A handy embeddable scripting language from Brazil. Famous for being simple to embed in other things and yet fast.
I do not use a whole bunch of Lua. I spend most of my time working in python and R, and julia for the scientific/JIT stuff because there is more hype there. Lua is nonetheless helpful because it is embedded in such various things as DAW Renoise, sundry game engines and even latex these days.
Lua is low-fuss technology without much brand recognition… which is probably why it is useful. It already obviously does a good job being the embedded scripting language for other things. So the pitch is essentially “Lua is good because it a piece of boring infrastructure that you can use for interesting things”.
This project is dedicated to libraries that support scientific computing with Lua using the LuaJIT hi-performance implementation of the language. We focus on libraries offering the following features:
- pure Lua(JIT) code, no C compilation needed, trivial installation;
- MIT free software license that allows for an easy integration with both open-source and proprietary projects;
- well documented, concise interfaces to minimize learning curve;
- efficient implementation. LuaJIT makes it possible to write code in a dynamic high-level language and still benefit from a performance competitive with that of statically compiled languages (C, C++, Fortran, …). It also makes it easier to re-use existing libraries written in C.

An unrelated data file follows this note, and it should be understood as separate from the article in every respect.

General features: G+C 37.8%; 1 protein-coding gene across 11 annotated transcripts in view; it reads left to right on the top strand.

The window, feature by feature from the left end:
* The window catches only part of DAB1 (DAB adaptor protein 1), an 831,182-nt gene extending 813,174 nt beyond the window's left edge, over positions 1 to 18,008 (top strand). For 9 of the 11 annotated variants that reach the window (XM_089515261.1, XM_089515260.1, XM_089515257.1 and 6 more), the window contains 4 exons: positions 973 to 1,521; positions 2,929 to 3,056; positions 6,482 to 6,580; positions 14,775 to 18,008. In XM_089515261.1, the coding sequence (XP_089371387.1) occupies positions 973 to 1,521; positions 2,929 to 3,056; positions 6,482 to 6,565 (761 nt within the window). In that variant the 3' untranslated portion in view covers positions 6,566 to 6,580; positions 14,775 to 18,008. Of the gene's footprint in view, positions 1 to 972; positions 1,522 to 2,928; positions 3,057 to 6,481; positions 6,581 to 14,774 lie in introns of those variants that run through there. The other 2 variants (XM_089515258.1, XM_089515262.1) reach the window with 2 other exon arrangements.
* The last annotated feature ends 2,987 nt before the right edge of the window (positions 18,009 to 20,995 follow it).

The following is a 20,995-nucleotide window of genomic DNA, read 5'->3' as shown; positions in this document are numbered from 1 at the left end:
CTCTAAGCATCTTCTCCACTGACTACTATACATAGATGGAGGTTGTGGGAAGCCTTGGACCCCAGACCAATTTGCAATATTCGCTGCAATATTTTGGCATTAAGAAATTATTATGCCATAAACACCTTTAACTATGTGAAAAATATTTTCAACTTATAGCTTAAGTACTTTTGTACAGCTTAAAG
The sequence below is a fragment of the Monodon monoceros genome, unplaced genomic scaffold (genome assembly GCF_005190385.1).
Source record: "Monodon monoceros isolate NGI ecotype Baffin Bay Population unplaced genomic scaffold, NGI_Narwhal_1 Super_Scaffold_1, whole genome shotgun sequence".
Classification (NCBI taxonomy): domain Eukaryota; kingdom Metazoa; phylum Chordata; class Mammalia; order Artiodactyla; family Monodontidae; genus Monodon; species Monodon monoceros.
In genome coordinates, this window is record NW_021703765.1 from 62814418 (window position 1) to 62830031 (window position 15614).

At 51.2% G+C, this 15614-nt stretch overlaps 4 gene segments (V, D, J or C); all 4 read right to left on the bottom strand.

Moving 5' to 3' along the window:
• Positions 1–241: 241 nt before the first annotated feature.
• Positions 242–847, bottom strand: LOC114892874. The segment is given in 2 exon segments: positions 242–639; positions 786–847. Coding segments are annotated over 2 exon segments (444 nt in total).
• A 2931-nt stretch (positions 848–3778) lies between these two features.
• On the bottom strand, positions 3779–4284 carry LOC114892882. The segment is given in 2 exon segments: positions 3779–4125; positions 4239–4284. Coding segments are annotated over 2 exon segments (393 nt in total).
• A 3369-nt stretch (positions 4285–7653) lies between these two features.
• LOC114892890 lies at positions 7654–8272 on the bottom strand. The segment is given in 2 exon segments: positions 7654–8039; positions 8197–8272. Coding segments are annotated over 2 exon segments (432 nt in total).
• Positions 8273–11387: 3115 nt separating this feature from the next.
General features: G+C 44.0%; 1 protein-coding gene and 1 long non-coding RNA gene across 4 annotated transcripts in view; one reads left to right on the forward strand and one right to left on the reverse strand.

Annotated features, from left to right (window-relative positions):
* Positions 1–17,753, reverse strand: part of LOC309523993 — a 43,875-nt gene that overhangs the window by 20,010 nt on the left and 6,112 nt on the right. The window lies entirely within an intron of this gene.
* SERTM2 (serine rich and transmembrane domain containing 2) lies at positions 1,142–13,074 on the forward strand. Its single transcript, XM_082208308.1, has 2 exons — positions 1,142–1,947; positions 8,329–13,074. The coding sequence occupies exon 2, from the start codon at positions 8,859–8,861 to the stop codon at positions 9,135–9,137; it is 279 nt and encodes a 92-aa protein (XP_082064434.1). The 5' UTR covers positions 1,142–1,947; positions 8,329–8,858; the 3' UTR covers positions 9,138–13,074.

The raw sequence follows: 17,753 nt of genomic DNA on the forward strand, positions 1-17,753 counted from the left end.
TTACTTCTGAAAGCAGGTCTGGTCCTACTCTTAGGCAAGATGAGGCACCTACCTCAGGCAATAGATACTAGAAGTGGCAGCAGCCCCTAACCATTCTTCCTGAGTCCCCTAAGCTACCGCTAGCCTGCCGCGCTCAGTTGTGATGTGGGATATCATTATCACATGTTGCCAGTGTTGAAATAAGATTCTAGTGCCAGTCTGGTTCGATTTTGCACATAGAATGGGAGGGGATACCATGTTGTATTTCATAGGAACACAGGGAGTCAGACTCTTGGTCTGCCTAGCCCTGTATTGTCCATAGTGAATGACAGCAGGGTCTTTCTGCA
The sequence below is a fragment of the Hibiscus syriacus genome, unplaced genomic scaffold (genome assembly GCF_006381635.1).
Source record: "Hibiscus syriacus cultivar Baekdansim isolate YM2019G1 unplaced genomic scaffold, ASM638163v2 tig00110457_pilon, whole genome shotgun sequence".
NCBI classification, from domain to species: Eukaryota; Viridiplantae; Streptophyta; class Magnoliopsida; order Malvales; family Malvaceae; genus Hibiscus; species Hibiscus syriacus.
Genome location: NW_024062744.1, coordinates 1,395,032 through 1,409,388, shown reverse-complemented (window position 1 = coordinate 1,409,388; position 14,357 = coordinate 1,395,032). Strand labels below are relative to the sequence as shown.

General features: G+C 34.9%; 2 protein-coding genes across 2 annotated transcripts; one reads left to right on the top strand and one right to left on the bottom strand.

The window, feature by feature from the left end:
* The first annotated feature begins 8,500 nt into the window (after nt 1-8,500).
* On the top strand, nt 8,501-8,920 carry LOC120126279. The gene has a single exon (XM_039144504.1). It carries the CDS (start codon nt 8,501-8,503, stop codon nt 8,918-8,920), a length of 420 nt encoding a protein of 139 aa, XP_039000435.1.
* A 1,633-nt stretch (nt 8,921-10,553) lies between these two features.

LuaJIT itself is a JIT-compiler for Lua; seems to predate a lot of the LLVM JIT compilers in circulation. this probably gets us numerical speed?
Terra “Use your favourite dynamic language (Lua) to implement a compiled DSL.”
In Terra, we just gave in to the trend of making the meta-language of C/C++ more powerful and replaced it with a real programming language, Lua.
An embedded JIT-compiler for building languages. We use techniques from multi-stage programming2 to make it possible to meta-program Terra using Lua. Terra expressions, types, and functions are all first-class Lua values, making it possible to generate arbitrary programs at runtime. This allows you to compile domain-specific languages (DSLs) written in Lua into high-performance Terra code. Furthermore, since Terra is built on the Lua ecosystem, it is easy to embed Terra-Lua programs in other software as a library. This design allows you to add a JIT-compiler into your existing software. You can use it to add a JIT-compiled DSL to your application, or to auto-tune high-performance code dynamically.
Fun things with Lua in
pandoc, my favourite workhorse document parser, has a Lua interpreter. As utilitarian as that may sound, this is probably the killer app for me.
protoplug embeds a Luajit-based DSP and GUI engine in VST plugins.
Audio language csound also has a Lua interpreter, and can be embedded in Lua IIRC.
LÖVE is a Lua-scriptable game engine. Also looks like a fun way of making visuals, retro-2d-style.
LÖVR: An open source framework for rapidly building immersive 3D experiences.
“The main objective of the project is to provide a version of TeX where all internals are accessible from Lua. In the process of opening up TeX much of the internal code is rewritten. Instead of hard coding new features in TeX itself, users (or macro package writers) can write their own extensions. LuaTeX offers native support for OpenType fonts. In contrast to XeTeX, the fonts are not accessed through the operating system libraries, but through a library based on FontForge.”
PICO-8 is a fantasy console for making, sharing and playing tiny games and other computer programs. It feels like a regular console, but runs on Windows / Mac / Linux. When you turn it on, the machine greets you with a commandline, a suite of cartridge creation tools, and an online cartridge browser called SPLORE.
Redis is a realtime database which has a lua interpreter.